A new development in industrial coatings is epoxy powder coatings. The powders are manufactured by dispersing pigments and flow control additives and curing agent in a molten epoxy resin. On cooling, the blend solidifies to a hard, brittle mass, which is crushed and ground into a powder of the required particle size. Typical curing agents used for this application are based on dicyandiamide; they are solid and not reactive at room temperature. Another type of powder coating is based on a combination of epoxy and polyster resins. Powder coatings require baking at 1700 to 200 0C to form a thermoset finish.

The powders can be applied to articles by dipping the preheated object into a bath of the powder which is fluidized (by blowing air through a specially designed porous bottom of the bath) or by spraying the powder by flock gun. The most convenient method for application of powders is electrostatic spraying onto cold or preheated objects. The epoxy powder coatings have two main advantages compared with solvent-based systems:

  1. Absence of solvents reduces health and safety hazards.
  2. For special heavy duty applications, a high film thickness can be obtained in one application without danger of solvent retention or film porosity.

They are used for applications where severe corrosion conditions are encountered or where good electrical properties are important. They are becoming established in decorative coatings for application on articles of complicated shapes, such as tubular steel furniture and expanded metal articles, because of their toughness. Another use is for protection of pipelines for natural gas.

Many recent developments in industrial coatings are water-based systems. Most of the automotive primers are now applied by electrodeposition from a water dispersion of organic binder, which is negatively charged for anodic electrodeposition (or positively charged for cathodic electrodeposition). Suitably modified epoxy esters are used for both anodic and cathodic electrodeposition automotive primers.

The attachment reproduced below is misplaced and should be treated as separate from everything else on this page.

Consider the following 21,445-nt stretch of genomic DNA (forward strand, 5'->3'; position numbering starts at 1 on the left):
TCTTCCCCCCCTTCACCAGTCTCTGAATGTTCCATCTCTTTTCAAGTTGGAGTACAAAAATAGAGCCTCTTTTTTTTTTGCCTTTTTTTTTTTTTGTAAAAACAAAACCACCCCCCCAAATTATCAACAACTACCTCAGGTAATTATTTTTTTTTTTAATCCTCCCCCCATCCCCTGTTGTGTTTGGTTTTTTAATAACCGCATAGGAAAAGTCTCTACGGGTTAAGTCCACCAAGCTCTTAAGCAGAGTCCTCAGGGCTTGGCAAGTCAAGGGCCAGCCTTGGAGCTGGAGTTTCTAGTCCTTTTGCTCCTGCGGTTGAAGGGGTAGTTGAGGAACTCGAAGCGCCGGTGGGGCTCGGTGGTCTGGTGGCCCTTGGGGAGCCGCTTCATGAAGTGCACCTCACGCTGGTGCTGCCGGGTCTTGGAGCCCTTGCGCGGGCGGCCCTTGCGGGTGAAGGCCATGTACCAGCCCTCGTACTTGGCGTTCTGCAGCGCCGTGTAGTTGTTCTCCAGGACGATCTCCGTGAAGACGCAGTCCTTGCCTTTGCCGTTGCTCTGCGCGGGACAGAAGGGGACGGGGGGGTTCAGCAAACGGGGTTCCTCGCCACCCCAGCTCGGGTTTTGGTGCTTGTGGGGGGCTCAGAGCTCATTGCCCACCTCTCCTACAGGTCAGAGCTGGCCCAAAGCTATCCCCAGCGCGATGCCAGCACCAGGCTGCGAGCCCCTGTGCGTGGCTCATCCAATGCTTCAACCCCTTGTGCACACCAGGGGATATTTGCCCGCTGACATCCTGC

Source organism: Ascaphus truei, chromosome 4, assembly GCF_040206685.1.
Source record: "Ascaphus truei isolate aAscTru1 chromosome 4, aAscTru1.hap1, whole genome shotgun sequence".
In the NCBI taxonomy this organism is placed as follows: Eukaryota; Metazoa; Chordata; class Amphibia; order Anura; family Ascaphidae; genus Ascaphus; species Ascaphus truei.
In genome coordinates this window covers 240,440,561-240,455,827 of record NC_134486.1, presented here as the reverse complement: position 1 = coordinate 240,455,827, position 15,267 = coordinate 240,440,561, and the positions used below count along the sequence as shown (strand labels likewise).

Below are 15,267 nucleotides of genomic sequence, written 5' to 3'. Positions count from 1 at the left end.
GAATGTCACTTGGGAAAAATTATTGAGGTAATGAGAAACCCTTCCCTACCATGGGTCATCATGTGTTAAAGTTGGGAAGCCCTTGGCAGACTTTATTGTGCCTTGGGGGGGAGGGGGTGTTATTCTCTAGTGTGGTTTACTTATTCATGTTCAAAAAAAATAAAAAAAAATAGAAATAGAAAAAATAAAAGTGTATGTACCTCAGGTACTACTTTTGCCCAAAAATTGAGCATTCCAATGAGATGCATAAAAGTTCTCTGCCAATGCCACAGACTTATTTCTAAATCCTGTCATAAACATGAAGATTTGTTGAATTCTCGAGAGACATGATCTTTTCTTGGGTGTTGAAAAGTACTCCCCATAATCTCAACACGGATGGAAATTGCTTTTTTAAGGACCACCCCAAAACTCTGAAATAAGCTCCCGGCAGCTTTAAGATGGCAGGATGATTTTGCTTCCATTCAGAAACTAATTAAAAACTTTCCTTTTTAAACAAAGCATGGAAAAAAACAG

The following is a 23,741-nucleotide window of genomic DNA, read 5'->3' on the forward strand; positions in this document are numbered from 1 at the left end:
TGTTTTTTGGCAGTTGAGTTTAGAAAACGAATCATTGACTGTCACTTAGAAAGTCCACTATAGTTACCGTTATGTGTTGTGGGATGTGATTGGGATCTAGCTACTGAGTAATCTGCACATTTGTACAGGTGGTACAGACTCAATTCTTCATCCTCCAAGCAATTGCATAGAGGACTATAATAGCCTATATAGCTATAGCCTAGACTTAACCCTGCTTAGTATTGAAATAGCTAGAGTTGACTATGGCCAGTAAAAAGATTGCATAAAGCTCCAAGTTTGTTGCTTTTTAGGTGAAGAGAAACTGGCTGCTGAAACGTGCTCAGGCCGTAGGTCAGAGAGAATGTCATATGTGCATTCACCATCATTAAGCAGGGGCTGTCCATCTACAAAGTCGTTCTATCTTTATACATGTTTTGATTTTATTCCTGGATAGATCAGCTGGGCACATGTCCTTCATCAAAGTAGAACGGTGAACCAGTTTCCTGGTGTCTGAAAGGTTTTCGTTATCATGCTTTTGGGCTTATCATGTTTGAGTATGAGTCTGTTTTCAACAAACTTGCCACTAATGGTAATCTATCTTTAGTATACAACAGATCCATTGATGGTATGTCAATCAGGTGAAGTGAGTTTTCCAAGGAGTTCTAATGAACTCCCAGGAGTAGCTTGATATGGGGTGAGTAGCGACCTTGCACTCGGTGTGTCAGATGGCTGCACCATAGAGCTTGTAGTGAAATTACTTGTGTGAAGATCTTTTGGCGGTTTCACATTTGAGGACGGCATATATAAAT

NIIR PROJECT CONSULTANCY SERVICES (NPCS) is a reliable name in the industrial world for offering integrated technical consultancy services. NPCS is manned by engineers, planners, specialists, financial experts, economic analysts and design specialists with extensive experience in the related industries.

Our various services are: Detailed Project Report,  Business Plan for Manufacturing Plant, Start-up Ideas, Business Ideas for Entrepreneurs, Start up Business Opportunities, entrepreneurship projects, Successful Business Plan, Industry Trends, Market Research, Manufacturing Process, Machinery, Raw Materials, project report, Cost and Revenue, Pre-feasibility study for Profitable Manufacturing Business, Project Identification, Project Feasibility and Market Study, Identification of Profitable Industrial Project Opportunities, Business Opportunities, Investment Opportunities for Most Profitable Business in India, Manufacturing Business Ideas, Preparation of Project Profile, Pre-Investment and Pre-Feasibility Study, Market Research Study, Preparation of Techno-Economic Feasibility Report, Identification and Section of Plant, Process, Equipment, General Guidance, Startup Help, Technical and Commercial Counseling for setting up new industrial project and Most Profitable Small Scale Business.